GLOUCESTER Basin could be one of the first areas studied as part of efforts to set standards for coal seam gas projects.
Independent federal MP Rob Oakeshott has asked federal Environment Minister Tony Burke to make Gloucester and the Manning Valley ‘‘priorities’’ for the recently set up interim expert scientific committee on coal seam gas.
“There is significant community concern about the potential for coal seam gas wells to contaminate underground water, creeks and rivers throughout the Mid-Coast Water and Hunter-Central Rivers catchment,” Mr Oakeshott said.
“AGL’s coal seam gas wells in the Gloucester Valley were approved by the state government without any consultation with the water supply authority, Mid-Coast Water, with 50,000 downstream water users in the Manning who rely on the catchment for clean drinking water,’’ he said.
Mid-Coast Water chairman John Weate said the county council was not invited to make a submission on the project in what he described as an ‘‘oversight’’ by the NSW Department of Planning.
Mr Weate said Mid-Coast Water made a late submission to the department asking for a hold on the project’s approval process until more information on its impact was available.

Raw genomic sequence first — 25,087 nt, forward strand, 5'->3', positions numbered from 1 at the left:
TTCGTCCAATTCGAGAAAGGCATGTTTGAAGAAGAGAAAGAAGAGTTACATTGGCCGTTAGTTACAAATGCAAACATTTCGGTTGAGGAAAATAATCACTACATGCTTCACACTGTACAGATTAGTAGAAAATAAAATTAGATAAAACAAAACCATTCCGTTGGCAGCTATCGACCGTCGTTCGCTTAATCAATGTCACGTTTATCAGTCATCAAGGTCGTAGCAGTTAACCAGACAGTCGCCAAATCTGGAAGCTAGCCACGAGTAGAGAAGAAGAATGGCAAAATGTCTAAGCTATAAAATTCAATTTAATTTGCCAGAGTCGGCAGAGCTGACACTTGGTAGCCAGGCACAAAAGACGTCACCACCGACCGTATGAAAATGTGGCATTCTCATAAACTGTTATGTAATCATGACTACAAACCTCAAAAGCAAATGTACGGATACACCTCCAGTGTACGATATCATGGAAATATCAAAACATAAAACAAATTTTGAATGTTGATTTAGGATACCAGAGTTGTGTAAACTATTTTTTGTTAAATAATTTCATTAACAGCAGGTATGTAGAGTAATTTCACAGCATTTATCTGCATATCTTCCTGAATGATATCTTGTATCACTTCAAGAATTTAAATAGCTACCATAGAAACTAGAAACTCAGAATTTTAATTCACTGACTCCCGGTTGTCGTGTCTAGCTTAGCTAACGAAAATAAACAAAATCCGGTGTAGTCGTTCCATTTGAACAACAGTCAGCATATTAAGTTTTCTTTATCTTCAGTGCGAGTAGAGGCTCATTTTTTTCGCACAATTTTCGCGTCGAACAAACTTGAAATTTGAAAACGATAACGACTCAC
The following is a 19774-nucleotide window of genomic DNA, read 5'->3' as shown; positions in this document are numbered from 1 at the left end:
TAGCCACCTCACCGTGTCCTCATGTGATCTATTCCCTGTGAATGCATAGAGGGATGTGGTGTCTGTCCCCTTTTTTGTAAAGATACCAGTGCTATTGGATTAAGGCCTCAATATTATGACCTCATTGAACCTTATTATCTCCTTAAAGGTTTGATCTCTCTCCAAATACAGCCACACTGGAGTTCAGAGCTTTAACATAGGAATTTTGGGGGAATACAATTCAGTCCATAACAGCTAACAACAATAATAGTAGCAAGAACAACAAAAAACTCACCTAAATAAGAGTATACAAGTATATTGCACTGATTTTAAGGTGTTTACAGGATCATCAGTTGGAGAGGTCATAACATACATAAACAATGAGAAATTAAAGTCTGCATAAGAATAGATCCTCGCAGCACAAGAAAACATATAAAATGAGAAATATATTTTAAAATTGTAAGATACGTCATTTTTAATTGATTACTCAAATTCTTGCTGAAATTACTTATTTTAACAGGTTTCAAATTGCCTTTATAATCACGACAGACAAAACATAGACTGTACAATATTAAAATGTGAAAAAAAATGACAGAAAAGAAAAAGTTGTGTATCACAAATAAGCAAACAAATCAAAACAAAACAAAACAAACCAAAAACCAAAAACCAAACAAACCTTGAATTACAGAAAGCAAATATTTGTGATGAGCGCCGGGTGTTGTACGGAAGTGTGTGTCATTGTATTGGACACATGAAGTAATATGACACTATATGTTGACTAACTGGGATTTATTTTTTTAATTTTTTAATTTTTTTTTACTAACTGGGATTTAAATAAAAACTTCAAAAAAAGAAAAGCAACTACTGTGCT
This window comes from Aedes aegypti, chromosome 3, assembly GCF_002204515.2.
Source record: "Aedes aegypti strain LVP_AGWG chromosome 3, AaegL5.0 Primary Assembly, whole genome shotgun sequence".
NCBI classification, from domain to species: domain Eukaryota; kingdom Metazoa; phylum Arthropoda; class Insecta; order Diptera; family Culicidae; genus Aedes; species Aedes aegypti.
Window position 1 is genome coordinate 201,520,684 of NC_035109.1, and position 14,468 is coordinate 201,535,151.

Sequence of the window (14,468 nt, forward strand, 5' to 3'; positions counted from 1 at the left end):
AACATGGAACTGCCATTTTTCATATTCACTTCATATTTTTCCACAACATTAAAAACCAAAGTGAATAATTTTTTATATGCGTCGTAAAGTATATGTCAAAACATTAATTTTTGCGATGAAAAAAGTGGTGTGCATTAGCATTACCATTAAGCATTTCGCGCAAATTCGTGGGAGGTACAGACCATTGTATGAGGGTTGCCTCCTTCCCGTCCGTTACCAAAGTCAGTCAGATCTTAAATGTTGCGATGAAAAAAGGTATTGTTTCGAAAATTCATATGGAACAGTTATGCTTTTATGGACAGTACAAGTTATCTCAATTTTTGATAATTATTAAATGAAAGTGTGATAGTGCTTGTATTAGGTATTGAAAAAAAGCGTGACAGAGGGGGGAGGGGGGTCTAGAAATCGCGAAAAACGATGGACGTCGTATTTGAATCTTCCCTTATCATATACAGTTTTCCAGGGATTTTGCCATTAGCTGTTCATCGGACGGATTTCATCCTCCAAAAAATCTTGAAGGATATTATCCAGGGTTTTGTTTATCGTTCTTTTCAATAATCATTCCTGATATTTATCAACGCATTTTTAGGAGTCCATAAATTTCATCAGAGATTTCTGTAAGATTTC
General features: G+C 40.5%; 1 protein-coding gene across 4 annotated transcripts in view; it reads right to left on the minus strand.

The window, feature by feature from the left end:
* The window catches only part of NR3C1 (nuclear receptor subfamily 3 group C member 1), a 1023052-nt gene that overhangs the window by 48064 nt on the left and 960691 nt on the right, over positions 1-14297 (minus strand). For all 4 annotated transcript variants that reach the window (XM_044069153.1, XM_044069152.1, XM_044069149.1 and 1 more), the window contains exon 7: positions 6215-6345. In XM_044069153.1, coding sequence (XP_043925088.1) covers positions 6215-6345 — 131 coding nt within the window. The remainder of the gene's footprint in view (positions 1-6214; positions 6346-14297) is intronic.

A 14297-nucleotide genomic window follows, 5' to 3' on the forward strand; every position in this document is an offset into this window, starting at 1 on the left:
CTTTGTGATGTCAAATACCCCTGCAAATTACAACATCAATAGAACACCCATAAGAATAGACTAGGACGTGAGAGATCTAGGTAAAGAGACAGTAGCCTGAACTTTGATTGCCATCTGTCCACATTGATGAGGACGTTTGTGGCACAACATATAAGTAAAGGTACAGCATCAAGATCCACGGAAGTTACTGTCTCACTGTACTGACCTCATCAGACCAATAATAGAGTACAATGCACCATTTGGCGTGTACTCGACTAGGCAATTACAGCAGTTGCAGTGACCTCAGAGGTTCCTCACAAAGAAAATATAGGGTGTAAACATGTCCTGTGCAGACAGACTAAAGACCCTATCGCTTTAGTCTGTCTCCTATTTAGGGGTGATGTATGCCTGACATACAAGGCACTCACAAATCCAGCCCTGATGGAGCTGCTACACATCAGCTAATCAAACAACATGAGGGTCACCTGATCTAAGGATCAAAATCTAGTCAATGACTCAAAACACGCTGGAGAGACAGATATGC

Last year, as part of negotiations over the mining tax, Mr Oakeshott and fellow independent Tony Windsor secured money to research coal seam gas so projects could receive independent scientific assessment.
A scientific committee has been set up, chaired by head of the National Centre for Groundwater Research and Training Professor Craig Simmons.
The committee will conduct independent research to help answer scientific questions about the impact of coal seam gas mining on water and to make those findings public, Mr Oakeshott said.
The committee’s first task would be to identify priority areas for scientific study, he said.
“The appointment of an interim committee is an early opportunity to have Gloucester and the Manning considered as a priority area for this long-overdue scientific assessment,” he said.
AGL has approval for the 110-well stage one of the Gloucester Gas Project that proposes about 300 wells.
The development is on hold while the company finds a water hydrogeology expert to review its water studies for stage one.